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  • Sapphire Pure Black P67 Motherboard Review
  • Sapphire Pure Black P67 Motherboard Review


    Board Layout and Features

    The Sapphire Pure Black P67 is a black edition motherboard featuring a black PCB and vibrant blue expansion slots.  As with most board designs, the primary slots are the accent color while the remaining connections are typically black so to blend in after the system has been assembled. The back of the board is devoid of major system components but does have a few surface mount parts visible.  You will find a protector plate covering the PWM circuits, which is a nice feature to help prevent the PWM from shorting out.
    We generally include at least one overall shot of the back of the motherboard since it is one of the best ways to map out the overall design.  For instance note the length of the PCI Express slots.  On the front of the board we find four 16x video card slots while on the back of the board we can clearly see that three of them are electrically wired for 8x operation.  This will make more sense later in the review.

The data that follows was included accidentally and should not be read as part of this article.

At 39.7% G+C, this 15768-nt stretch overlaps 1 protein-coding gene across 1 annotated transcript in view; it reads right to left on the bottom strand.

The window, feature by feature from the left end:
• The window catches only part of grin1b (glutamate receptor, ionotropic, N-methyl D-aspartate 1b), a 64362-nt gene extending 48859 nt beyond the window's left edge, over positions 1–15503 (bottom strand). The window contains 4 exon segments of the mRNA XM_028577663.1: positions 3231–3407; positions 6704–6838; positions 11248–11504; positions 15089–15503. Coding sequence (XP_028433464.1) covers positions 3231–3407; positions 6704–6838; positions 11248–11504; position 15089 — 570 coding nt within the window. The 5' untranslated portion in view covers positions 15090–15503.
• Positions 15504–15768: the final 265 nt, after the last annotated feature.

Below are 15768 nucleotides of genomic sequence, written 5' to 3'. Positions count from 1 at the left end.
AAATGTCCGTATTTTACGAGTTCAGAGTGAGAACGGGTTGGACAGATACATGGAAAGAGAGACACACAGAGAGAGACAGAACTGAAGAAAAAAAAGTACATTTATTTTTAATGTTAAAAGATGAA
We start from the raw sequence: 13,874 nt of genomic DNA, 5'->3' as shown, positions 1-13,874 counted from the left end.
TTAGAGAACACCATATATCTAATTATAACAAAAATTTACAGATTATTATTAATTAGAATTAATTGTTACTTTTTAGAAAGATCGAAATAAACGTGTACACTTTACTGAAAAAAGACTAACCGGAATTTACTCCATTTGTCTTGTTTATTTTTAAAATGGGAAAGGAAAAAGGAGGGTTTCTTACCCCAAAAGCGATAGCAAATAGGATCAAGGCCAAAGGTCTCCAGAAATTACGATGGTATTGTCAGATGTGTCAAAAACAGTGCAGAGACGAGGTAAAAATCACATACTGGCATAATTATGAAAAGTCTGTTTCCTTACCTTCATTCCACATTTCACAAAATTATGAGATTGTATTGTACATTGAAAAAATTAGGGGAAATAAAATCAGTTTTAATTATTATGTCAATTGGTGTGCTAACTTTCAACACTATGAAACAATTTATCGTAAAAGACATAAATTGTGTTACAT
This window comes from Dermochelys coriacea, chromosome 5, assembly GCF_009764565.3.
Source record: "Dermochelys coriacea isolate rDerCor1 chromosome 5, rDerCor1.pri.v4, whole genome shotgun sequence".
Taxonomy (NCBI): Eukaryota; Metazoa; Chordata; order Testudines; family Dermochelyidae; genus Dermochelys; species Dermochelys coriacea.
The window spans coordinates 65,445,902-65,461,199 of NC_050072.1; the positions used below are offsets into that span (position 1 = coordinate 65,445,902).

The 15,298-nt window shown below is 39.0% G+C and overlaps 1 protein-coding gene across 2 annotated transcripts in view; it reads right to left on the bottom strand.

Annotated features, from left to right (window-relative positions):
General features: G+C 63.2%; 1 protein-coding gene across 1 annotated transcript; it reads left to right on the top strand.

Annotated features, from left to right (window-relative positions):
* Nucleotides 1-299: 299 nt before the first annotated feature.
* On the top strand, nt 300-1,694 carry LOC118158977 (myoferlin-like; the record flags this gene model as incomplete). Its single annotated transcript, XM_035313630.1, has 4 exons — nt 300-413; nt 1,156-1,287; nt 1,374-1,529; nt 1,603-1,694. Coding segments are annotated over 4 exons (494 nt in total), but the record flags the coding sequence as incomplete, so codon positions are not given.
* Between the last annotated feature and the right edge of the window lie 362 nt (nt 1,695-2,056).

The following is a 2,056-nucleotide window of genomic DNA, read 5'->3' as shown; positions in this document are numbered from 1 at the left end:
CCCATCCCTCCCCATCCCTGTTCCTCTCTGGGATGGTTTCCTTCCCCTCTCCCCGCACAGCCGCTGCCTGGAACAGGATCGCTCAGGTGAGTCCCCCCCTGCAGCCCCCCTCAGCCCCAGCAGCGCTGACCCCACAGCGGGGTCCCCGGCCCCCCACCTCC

The CPU socket is a LOTES design featuring a black chrome latch and back plate.  While the Foxconn sockets are more popular we have found that many mobo makers have started using LOTES sockets simply for the color.  Feeding the CPU is an eight phase hybrid digital PWM in a compact arraignment next to the CPU.
    8pin CPU power can be found next to the I/O panel.  This location is ideal for power delivery but doesn't give you much room to remove the plug.  It can be done, you just need small fingers.

    Dual channel memory comes standard on the Sandy Bridge and the Pure Black P67 supports DDR3 modules up to 2133Mhz.  There are a total of 4 banks available and a 16GB maximum memory supported.  24pin ATX power is located in the traditional location near the upper edge of the motherboard.
    Across the top of the motherboard you'll find several voltage test points.  This makes testing system voltages extremely easy and accurate since BIOS and system displays will often show a variance after they have been converted.